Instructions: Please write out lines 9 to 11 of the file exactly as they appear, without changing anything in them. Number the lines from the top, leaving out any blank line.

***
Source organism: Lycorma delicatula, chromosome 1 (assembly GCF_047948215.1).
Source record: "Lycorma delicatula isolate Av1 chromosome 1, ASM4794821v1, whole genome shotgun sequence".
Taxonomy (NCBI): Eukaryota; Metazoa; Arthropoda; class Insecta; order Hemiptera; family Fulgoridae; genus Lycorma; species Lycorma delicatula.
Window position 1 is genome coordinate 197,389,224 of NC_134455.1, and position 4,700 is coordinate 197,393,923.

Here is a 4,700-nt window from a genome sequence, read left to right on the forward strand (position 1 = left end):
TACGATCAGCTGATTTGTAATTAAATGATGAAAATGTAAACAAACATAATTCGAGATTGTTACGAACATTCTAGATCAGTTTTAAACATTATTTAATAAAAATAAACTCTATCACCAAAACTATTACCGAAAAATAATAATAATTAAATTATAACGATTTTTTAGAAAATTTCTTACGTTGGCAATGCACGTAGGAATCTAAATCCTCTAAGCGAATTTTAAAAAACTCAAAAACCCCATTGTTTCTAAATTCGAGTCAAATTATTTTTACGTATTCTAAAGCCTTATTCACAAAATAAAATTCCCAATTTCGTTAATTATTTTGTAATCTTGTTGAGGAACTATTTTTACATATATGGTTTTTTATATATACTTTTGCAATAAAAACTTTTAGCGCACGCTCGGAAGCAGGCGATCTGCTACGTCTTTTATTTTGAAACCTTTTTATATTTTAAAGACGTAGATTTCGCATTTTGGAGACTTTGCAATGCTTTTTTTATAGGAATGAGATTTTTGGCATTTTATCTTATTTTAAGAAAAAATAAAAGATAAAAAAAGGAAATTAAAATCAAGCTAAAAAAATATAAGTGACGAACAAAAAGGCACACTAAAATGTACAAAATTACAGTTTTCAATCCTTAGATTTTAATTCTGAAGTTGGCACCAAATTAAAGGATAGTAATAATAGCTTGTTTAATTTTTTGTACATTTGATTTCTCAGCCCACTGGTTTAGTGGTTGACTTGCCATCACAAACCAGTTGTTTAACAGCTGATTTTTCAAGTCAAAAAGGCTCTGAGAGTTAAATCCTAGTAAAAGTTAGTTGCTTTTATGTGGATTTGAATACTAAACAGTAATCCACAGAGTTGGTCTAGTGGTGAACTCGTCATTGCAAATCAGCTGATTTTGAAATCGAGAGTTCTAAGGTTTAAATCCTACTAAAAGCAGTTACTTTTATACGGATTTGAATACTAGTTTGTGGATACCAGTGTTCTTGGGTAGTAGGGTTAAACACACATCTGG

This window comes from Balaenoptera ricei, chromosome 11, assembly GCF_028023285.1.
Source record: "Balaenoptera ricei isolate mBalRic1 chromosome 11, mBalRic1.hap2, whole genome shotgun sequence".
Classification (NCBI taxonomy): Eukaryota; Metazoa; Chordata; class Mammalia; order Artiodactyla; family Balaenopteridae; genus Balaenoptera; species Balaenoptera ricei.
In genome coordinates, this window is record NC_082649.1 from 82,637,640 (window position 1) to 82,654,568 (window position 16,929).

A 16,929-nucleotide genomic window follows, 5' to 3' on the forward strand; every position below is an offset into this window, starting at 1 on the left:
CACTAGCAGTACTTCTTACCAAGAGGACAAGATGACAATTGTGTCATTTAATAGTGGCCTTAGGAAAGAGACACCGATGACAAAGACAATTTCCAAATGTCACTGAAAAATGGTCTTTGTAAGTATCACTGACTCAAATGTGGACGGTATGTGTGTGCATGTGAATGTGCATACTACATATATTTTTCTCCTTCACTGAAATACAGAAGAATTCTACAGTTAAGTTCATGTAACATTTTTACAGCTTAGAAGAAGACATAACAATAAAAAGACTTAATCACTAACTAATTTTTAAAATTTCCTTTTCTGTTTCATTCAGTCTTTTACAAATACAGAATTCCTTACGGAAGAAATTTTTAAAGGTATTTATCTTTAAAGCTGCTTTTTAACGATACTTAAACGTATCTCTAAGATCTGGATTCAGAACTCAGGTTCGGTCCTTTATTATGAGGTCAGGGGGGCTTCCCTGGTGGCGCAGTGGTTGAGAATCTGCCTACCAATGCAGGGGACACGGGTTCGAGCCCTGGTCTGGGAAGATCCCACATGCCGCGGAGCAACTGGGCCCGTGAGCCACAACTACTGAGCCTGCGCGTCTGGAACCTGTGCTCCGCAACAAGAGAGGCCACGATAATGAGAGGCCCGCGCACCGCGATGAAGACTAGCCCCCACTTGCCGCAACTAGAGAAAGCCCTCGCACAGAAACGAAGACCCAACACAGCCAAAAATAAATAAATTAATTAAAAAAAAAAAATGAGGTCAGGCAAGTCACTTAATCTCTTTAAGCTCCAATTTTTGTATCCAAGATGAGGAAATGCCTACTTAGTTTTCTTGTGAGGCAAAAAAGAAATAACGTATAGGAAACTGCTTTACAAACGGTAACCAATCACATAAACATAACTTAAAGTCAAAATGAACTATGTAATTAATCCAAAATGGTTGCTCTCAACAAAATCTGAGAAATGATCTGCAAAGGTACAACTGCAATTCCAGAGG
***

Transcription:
Classification (NCBI taxonomy): Eukaryota; Metazoa; Chordata; class Mammalia; order Artiodactyla; family Balaenopteridae; genus Balaenoptera; species Balaenoptera ricei.
In genome coordinates, this window is record NC_082649.1 from 82,637,640 (window position 1) to 82,654,568 (window position 16,929).

A 16,929-nucleotide genomic window follows, 5' to 3' on the forward strand; every position below is an offset into this window, starting at 1 on the left: